Mother of a child with a rare disease unites other families on the same path.
The Yiu family knows all too well the struggles that come with having a child with an undiagnosed disease. When Caroline Cheung-Yiu and Bandy Yiu’s son, Alex, began to progressively lose motor function at age 2 1/2, it was the start of a 10-year medical mystery. Alex continued to lose his ability to walk, stand, speak, eat and breathe on his own. Alex’s parents and his older sister, Elaine, were treating his issues symptom by symptom not knowing if one was related to the other. They went from doctor to doctor and took test after test, but were unable to find an explanation for the sweet, happy-go-lucky boy’s decline.
“I’ve always called him my moving target because we would tackle one thing and then something else would come along,” says Caroline.
The Yius spent years of conducting their own research and reaching out to others with similar symptoms in hopes of gaining a better understanding of Alex’s health. One article in particular proved to be a lifeline. It was the story of a set of twins with symptoms similar to Alex’s, who were diagnosed with an extremely rare condition after undergoing whole genome sequencing. The family also happened to be in San Diego. Caroline reached out the writer, who put her in touch with the family, who in turn referred her to Jennifer Friedman, MD, a neurologist at Rady Children’s Hospital. Dr. Friedman quickly became a source of support and urged them to also undergo genetic testing.
“She opened up a whole new world for me as far as genomic sequencing,” Caroline says.”
Though Alex’s genome sequencing didn’t immediately yield a result, the Yius kept up hope. However, Caroline recalls feeling alone and frustrated with how scattered the available resources were at the time and wanted to share with other families of children with undiagnosed conditions what she’d learned along the way. In 2014, she started at support group called CURE, which stands for Complex, Undiagnosed, Rare and Extraordinary.
“Families with children suffering from an undiagnosed rare disease are overwhelmed with unique challenges,” she says. “I formed CURE as a community where families are understood, and where they can share knowledge and access immediate resources as they discover their path.”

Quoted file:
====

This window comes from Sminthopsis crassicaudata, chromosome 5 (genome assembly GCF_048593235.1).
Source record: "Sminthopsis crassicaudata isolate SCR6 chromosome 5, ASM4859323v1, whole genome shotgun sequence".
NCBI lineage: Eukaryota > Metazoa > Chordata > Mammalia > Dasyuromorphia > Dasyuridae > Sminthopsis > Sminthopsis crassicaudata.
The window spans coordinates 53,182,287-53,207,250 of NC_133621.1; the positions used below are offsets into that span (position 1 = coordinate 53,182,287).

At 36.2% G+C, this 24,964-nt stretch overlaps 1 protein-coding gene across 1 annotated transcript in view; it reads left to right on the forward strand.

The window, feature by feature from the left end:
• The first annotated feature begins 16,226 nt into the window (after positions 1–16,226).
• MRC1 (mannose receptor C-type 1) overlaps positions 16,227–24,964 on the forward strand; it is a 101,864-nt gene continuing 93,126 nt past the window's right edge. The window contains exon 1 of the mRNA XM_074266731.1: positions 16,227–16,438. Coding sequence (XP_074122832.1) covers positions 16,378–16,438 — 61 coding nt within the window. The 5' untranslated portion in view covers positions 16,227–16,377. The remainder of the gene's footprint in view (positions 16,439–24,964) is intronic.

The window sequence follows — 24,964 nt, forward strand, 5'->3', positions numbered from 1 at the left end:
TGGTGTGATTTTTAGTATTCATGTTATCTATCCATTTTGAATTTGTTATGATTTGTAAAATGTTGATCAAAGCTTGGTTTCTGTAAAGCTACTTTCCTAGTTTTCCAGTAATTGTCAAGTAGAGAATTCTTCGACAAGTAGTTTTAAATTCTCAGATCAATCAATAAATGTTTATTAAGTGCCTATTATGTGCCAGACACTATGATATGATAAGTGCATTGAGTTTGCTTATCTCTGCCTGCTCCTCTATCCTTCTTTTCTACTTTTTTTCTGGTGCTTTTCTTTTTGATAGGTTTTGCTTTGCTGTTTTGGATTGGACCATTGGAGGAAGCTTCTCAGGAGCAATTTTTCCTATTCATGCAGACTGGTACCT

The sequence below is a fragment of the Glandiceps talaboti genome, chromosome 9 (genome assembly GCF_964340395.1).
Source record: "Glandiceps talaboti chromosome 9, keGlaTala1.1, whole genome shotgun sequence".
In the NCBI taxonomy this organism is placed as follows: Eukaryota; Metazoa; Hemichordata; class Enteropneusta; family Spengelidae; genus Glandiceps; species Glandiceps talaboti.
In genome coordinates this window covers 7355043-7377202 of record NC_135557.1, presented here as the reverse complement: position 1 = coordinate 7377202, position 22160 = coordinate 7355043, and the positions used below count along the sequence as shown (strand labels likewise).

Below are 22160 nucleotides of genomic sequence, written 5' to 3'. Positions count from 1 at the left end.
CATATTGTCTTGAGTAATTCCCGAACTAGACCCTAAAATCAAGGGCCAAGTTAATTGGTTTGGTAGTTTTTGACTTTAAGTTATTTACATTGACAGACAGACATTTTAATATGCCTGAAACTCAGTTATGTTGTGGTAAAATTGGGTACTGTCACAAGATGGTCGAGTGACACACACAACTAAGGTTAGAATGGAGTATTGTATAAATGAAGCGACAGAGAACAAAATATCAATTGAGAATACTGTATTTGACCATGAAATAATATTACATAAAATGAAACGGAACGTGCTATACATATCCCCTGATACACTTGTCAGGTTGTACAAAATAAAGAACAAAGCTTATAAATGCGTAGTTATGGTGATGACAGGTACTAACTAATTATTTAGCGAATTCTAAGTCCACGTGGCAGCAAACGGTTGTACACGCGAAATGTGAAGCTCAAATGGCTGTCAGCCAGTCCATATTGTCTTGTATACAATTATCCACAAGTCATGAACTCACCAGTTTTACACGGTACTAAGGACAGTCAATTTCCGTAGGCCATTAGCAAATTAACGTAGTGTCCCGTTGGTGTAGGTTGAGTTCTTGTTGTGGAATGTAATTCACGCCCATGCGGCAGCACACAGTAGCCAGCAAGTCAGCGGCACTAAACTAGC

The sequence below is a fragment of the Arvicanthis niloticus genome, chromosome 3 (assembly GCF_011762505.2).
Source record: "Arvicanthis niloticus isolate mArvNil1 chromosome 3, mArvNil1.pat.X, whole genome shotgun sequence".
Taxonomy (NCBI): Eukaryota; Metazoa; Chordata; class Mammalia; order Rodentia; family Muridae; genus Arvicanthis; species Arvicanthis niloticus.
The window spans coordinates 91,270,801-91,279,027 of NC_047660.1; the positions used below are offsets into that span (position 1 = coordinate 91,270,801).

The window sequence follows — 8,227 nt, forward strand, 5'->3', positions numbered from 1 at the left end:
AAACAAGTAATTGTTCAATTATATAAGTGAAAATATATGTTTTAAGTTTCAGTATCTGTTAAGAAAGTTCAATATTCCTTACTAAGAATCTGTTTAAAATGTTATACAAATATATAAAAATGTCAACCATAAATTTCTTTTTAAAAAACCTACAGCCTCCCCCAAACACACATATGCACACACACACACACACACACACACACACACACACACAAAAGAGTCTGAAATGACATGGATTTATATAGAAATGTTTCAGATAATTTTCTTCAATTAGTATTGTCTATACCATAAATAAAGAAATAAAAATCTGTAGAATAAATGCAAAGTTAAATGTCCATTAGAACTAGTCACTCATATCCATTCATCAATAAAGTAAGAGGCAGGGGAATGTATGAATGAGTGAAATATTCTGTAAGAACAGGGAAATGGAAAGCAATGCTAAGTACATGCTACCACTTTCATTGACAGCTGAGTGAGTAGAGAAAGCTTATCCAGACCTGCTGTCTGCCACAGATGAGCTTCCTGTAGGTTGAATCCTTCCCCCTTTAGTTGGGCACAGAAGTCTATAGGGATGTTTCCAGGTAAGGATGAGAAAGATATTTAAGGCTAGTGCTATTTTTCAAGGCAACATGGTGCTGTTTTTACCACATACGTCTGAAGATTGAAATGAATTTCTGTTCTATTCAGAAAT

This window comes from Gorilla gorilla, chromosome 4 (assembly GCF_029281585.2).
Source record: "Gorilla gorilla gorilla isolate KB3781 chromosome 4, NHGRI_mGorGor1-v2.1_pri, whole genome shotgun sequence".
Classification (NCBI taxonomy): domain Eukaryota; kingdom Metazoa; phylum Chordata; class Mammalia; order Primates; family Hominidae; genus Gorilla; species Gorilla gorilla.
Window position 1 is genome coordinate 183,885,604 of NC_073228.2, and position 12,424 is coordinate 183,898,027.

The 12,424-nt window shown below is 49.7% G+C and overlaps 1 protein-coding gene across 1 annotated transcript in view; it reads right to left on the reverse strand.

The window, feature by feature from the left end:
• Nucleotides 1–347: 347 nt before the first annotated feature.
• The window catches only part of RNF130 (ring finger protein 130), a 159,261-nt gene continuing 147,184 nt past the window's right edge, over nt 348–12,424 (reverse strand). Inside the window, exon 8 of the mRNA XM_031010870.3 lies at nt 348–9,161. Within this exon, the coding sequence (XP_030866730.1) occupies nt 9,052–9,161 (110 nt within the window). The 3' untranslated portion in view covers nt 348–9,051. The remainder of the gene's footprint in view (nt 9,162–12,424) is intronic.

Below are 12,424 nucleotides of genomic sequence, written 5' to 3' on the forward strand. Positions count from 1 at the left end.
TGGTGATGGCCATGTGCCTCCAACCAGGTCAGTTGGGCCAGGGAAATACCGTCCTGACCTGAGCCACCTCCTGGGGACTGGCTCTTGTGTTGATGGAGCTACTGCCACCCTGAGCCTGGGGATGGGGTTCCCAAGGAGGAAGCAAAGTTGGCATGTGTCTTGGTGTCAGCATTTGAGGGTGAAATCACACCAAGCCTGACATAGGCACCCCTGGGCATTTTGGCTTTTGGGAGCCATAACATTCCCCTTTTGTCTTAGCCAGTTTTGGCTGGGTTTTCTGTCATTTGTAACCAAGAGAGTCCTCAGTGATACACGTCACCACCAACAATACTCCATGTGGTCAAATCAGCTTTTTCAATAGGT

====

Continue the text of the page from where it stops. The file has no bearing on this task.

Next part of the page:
Initially the group focused on undiagnosed conditions but expanded to include families of children with rare diseases as members began getting diagnoses. Then in 2018, the Yius finally got theirs. An Arizona research group inadvertently reanalyzed Alex’s when a staff member looking for a medical record of another patient accidentally transposed two numbers.
“They weren’t looking for Alex’s data, but since they had already pulled it up, they went ahead and ran it through this brand-new software with all the updated genetic studies and reports,” Caroline says.
Alex was diagnosed with NEDAMSS (Neurodevelopmental Disorder with Regression, Abnormal Movements, Loss of Speech and Seizures), a very rare neurodegenerative disorder caused by a mutation in the IRF2BPL gene. It had only been identified months before. They’re now working with clinicians and scientists to find a treatment for Alex, now 18.
Though Caroline says she’s found comfort in connecting with the families of other NEDAMSS patients, she continues to advocate for undiagnosed patients and provide a safe space for families. CURE has been meeting virtually since the start of the pandemic, which turned out to be a blessing in disguise. Caroline can now reach people outside of the San Diego region and bring in a wider variety of guest speakers.
“I am filled with hope knowing that I have made a difference for the undiagnosed and rare local community as we all forge ahead on our quest for diagnosis, treatment, and ultimately a cure,” Caroline says.
To learn more about CURE or register for a virtual meeting, visit cureundx.com